sun 21/07/2024

CD: Mika - The Origin of Love | reviews, news & interviews

CD: Mika - The Origin of Love

CD: Mika - The Origin of Love

Lebanese-British star delivers more lethally effective songs with a vacuum at their core

Mika, bespattered with pop gold

“Killer Queen” by Queen, “Rocket Man” by Elton John and “Laura” by the Scissor Sisters are all songs that reek of design. Their finest details have been engineered to their smallest component parts, yet the tone is light, almost throwaway. They’re crafted, calculated classics, but they revel raw in pop glee. This is the feeling Mika constantly strives for and which, despite his brilliance at constructing songs, continues to evade him.

Not that the world minds too much: his records are globally successful on a huge scale, especially his first album, Life in Cartoon Motion. He has sold multi-millions. In France he is superstar.

Mika’s third album was put together with production heavyweights who have worked with Katy Perry and Robyn, as well as the likes of Pnau’s Nick Littlemore, William Orbit and Pharrell Williams, the latter appearing on the brash opening single “Celebrate”. Throughout, Mika's usual appealingly insouciant way with a lyric remains intact – “Stupid Adam and Eve, they found their love in a tree, but God didn’t think they deserved it” – but has a new, polished, synthesised quality that brings to mind what Air might sound like if they decided to be Supertramp. It’s as contagious as the Ebola virus but there’s an audible sense that this 29-year-old, classically educated in music to the very highest level, does this because he can rather than that his blood boils with it. It undermines everything. Whether it’s the Bee Gees-gone-trance of “Stardust”, the balladic piano simplicity of “Underwater”, the pumping tech-disco of “Overrrated” or the super-catchy “Emily”, it’s utterly effective on an immediate level but the froth lacks heart.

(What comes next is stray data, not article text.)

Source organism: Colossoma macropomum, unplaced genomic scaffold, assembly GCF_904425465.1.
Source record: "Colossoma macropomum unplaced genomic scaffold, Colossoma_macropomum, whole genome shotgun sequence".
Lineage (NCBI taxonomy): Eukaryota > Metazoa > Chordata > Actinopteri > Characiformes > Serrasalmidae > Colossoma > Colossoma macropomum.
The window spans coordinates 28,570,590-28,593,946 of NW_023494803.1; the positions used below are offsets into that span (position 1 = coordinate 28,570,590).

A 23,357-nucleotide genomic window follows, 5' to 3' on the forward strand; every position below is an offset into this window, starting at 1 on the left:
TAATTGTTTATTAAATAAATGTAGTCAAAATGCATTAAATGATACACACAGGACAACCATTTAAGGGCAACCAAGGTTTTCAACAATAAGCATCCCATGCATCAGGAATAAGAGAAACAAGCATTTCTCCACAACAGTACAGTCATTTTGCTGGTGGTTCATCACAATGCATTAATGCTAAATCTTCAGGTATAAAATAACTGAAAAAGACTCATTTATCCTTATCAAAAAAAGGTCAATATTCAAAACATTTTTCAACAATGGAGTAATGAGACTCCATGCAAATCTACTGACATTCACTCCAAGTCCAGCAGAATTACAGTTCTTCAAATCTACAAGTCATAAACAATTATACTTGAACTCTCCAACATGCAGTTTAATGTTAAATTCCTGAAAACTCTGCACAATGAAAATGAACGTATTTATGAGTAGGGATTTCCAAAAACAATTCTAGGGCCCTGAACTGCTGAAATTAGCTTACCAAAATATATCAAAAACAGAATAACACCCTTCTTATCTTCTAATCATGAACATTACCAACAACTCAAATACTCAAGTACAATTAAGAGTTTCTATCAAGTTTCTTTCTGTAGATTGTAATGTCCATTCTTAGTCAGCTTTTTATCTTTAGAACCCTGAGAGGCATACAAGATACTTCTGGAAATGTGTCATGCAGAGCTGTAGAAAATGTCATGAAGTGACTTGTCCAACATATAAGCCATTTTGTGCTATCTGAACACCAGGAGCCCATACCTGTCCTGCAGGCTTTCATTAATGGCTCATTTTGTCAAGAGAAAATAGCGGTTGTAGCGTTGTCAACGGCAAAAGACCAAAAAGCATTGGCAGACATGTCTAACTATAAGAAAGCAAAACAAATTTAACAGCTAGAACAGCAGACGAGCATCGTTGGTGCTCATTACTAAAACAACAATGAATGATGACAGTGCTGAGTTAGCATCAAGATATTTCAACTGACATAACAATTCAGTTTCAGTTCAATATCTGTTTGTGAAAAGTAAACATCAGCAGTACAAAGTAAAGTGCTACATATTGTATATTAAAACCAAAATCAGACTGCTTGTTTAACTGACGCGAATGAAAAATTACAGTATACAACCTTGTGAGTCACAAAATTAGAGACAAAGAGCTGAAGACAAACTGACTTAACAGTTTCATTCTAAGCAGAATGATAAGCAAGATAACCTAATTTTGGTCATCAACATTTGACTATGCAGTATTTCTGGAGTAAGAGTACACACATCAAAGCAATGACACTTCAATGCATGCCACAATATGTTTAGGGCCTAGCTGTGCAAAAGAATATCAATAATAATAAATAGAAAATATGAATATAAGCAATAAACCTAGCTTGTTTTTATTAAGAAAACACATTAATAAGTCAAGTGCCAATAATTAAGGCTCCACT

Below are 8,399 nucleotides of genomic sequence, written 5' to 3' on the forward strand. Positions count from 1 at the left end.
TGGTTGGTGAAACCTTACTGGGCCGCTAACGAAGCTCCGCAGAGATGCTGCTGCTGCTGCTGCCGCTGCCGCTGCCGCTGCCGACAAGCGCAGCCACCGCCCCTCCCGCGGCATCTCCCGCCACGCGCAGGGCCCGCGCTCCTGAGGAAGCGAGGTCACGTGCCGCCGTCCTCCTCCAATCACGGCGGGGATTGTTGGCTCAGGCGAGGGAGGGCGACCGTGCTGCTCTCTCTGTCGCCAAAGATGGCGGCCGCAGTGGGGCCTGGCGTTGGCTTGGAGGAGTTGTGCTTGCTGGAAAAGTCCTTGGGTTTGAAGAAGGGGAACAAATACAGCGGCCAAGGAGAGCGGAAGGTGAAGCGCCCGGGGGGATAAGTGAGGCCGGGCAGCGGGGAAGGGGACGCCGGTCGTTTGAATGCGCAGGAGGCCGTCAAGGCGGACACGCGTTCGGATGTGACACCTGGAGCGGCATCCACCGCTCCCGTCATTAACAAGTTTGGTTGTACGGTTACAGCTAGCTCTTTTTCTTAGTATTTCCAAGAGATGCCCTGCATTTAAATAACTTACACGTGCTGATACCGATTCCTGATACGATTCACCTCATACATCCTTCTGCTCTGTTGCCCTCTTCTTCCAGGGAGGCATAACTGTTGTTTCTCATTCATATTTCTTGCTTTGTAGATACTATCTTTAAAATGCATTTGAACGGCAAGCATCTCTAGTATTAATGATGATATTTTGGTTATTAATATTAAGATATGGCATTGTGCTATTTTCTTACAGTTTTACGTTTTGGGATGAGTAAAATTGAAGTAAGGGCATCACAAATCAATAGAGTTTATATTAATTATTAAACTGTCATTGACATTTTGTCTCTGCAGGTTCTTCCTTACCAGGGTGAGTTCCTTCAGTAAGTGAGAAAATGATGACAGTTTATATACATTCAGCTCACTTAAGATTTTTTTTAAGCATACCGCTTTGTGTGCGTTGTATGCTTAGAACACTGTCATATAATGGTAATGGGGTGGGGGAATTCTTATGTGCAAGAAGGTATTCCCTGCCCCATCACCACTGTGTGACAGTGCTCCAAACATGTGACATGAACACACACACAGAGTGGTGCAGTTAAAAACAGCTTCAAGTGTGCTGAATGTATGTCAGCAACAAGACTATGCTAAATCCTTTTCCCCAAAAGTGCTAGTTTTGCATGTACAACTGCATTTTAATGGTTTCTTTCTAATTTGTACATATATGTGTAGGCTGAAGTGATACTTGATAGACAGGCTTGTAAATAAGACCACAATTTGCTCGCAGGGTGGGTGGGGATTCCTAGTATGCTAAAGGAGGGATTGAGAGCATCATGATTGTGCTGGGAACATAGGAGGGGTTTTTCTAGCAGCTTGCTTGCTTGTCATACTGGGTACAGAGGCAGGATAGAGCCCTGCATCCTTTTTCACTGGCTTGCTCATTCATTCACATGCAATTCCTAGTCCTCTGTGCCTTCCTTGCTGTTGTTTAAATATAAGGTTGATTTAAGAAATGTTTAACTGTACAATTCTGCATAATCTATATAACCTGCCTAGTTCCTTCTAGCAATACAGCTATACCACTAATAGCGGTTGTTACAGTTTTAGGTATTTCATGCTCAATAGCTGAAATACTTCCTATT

The truth is I want to like Mika. He’s just the sort of artist sneering music journos, clutching their tedious Radiohead and Bon Iver albums to their bosoms, dislike intensely. But it’s not his ditzy frivolousness that’s off-putting - that only makes him more appealing. It’s the sense that he’s a dilettante pop star whose music really is vapid.

Watch the video for "Celebrate"

He has a new, polished, synthesized quality that brings to mind what Air might sound like if they decided to be Supertramp


Editor Rating: 
Average: 2 (1 vote)

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Vapid? Not at all. Dilettante? Certainly not! I feel a lot of humanity, energy and emotion. Mika says he wants to give joy with his music. It's a success.

i think mika wrote this album not trying to reach the success of past CDs but to confirm himself as an international artist and an original song-writer. i listened his new album and in my opinion his sound is interesting and really different from his music style but i appreciated it. cool.

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